Urinary Tract Infection (UTI)
A urinary tract infection (UTI) is an infection in any part of your urinary system — your kidneys, ureters, bladder and urethra. Most infections involve the lower urinary tract — the bladder and the urethra.
UTI encompasses a variety of clinical entities
- Cystitis (symptomatic disease of the bladder)
- Pyelonephritis (symptomatic disease of the kidney)
- Prostatitis (symptomatic disease of the prostate)
- Asymptomatic bacteriuria (abu)
- In women, the ascent of organisms into the bladder is easier than in men; the urethra is shorter and absence of bactericidal prostatic secretions may be relevant. Sexual intercourse may cause minor urethral trauma and transfer bacteria from the perineum into the bladder.
- All women are at risk of cystitis because of their anatomy — specifically, the short distance from the urethra to the anus and the urethral opening to the bladder.
- Menopause. After menopause, a decline in circulating estrogen causes changes in the urinary tract that make you more vulnerable to infection.
- Certain types of birth control. Women who use diaphragms for birth control may be at higher risk, as well as women who use spermicidal agents.
- Frequent sexual intercourse.
- Multiple sexual partner.
- Infection with mainly E.coli, Staphylococcus saprophyticus, Klebsiella, Proteus species, Enterococcus species, Candida,HSV etc.
- Diabetes mellitus.
- Atrophic urethritis and vaginitis in post-menopausal women.
- Incontinence of urine.
- Instrumentation of the bladder may also introduce organism- Urethral catheter,ureteric stent.
- Uterine prolapse.
- Vesico-ureteric reflux.
It is diagnosed when a screening urine culture performed for a reason unrelated to the genitourinary tract is incidentally found to contain bacteria, but the pt has no local or systemic symptoms referable to the urinary tract.
- Dysuria -scalding pain in the urethra during micturition
- Urinary frequency, and urgency
- Strangury -intense desire to pass more urine after micturition due to spasm of the inflamed bladder wall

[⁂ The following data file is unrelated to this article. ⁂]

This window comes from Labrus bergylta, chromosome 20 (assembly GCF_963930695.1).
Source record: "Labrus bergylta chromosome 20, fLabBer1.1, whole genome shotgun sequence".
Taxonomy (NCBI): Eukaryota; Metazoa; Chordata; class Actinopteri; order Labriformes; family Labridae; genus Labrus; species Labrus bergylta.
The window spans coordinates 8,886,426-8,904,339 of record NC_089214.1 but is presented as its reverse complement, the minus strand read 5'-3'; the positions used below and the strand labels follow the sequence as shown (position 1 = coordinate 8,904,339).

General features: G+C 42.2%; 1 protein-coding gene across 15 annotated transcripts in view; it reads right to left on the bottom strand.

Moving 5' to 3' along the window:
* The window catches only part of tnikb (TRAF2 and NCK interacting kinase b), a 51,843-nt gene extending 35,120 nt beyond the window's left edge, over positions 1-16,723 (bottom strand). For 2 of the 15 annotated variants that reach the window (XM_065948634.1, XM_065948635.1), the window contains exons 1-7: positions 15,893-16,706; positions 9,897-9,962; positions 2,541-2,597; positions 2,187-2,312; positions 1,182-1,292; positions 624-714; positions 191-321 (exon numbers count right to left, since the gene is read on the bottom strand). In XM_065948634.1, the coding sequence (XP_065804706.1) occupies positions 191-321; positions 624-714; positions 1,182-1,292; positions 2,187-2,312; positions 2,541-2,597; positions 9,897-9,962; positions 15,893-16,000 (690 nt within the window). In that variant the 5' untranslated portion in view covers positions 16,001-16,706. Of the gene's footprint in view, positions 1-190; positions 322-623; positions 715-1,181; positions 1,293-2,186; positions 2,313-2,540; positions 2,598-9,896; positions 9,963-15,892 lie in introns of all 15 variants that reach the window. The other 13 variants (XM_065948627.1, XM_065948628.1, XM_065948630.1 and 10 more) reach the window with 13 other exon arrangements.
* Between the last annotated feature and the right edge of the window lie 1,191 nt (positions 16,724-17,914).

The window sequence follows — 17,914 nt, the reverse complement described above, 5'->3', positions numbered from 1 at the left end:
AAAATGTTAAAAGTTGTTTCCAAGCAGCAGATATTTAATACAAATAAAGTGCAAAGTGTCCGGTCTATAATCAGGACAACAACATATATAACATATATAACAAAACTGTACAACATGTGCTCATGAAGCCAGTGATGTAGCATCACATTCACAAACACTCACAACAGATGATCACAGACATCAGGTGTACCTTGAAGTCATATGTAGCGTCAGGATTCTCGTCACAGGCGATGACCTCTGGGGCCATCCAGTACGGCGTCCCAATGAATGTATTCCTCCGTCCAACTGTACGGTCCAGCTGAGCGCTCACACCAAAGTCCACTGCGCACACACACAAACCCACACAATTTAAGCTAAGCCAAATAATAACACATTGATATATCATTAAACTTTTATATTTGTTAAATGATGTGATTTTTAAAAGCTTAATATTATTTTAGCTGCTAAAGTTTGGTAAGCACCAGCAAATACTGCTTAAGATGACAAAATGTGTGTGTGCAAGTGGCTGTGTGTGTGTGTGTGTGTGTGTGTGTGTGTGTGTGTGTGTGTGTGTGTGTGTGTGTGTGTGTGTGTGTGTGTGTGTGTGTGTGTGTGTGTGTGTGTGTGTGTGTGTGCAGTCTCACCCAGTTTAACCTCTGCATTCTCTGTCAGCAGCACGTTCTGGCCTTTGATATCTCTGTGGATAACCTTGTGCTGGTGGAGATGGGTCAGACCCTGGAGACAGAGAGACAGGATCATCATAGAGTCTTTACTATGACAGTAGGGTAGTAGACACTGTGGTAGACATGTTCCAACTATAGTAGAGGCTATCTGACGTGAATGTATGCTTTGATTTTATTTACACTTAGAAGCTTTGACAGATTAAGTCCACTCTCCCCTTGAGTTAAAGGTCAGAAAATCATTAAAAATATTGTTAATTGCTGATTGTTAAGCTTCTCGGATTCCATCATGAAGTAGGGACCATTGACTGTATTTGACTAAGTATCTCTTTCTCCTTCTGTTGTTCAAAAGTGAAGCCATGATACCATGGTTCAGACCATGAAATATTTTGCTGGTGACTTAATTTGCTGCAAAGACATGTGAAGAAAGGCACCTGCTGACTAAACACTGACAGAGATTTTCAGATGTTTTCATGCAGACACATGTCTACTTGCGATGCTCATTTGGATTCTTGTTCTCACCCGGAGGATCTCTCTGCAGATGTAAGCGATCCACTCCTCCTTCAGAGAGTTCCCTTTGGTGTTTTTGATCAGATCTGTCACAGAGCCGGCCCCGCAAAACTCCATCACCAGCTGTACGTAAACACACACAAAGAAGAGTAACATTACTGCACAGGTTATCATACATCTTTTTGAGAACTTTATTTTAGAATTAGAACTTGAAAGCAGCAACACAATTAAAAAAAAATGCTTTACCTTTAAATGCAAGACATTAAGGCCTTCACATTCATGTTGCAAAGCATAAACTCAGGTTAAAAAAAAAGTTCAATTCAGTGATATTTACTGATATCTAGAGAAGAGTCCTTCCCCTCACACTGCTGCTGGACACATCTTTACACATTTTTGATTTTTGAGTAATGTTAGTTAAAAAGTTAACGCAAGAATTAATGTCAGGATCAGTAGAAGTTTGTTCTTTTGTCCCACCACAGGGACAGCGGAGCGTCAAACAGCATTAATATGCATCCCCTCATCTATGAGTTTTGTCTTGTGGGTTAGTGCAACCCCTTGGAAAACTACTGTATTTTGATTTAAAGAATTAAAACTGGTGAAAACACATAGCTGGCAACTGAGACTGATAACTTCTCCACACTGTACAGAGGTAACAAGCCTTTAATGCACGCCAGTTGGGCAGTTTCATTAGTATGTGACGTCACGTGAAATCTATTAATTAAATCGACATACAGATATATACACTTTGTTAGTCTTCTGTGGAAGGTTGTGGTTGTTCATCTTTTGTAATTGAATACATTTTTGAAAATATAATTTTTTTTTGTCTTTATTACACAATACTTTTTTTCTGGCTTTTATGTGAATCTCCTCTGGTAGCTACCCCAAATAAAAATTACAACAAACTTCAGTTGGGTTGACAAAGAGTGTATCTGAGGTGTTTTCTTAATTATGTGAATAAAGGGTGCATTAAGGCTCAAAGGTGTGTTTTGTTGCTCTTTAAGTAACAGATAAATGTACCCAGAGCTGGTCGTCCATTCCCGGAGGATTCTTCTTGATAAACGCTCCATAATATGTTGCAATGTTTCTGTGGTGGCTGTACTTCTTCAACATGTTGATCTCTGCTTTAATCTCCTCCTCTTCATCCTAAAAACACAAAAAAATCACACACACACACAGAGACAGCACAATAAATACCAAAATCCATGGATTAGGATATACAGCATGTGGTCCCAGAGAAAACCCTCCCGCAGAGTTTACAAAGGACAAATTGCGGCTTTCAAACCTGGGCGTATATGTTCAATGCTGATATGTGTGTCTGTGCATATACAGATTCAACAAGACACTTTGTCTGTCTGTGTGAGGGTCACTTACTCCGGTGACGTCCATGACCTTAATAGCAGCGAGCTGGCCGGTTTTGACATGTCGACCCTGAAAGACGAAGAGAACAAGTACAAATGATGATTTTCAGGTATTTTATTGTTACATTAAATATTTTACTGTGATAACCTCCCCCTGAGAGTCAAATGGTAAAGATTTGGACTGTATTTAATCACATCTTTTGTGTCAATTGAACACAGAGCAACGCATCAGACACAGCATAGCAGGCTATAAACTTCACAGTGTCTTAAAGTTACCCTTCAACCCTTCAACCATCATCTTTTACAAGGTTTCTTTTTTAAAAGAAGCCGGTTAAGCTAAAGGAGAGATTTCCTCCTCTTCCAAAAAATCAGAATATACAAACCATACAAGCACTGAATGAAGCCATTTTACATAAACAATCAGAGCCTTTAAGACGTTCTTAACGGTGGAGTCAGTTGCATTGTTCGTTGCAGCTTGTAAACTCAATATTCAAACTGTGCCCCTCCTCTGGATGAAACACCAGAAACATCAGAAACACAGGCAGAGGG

- Suprapubic discomfort
- Gross hematuria
- Pain abdomen
- Urine that appears cloudy
- Blood in urine
- Lower-back or costovertebral-angle pain
- Urinary frequency
- Symptoms of bladder outlet obstruction
- Pain in the prostatic, pelvic ,perineal area.
- Permanent kidney damage from an acute or chronic kidney infection (pyelonephritis) due to an untreated UTI.
- Increased risk in pregnant women of delivering low birth weight or premature infants.
- Sepsis, a potentially life-threatening complication of an infection.
- Drink plenty of liquids, especially water. Drinking water helps dilute your urine and ensures that you’ll urinate more frequently — allowing bacteria to be flushed from your urinary tract before an infection can begin.
- Wipe from front to back. Doing so after urinating and after a bowel movement helps prevent bacteria in the anal region from spreading to the vagina and urethra
- Empty your bladder soon after intercourse. Also, drink a full glass of water to help flush bacteria.
- Avoid potentially irritating feminine products. Using deodorant sprays or other feminine products, such as douches and powders, in the genital area can irritate the urethra.
- Change your birth control method. Diaphragms, or unlubricated or spermicide-treated condoms, can all contribute to bacterial growth.
- Eat fruits that contain vitaminC,vitamin A.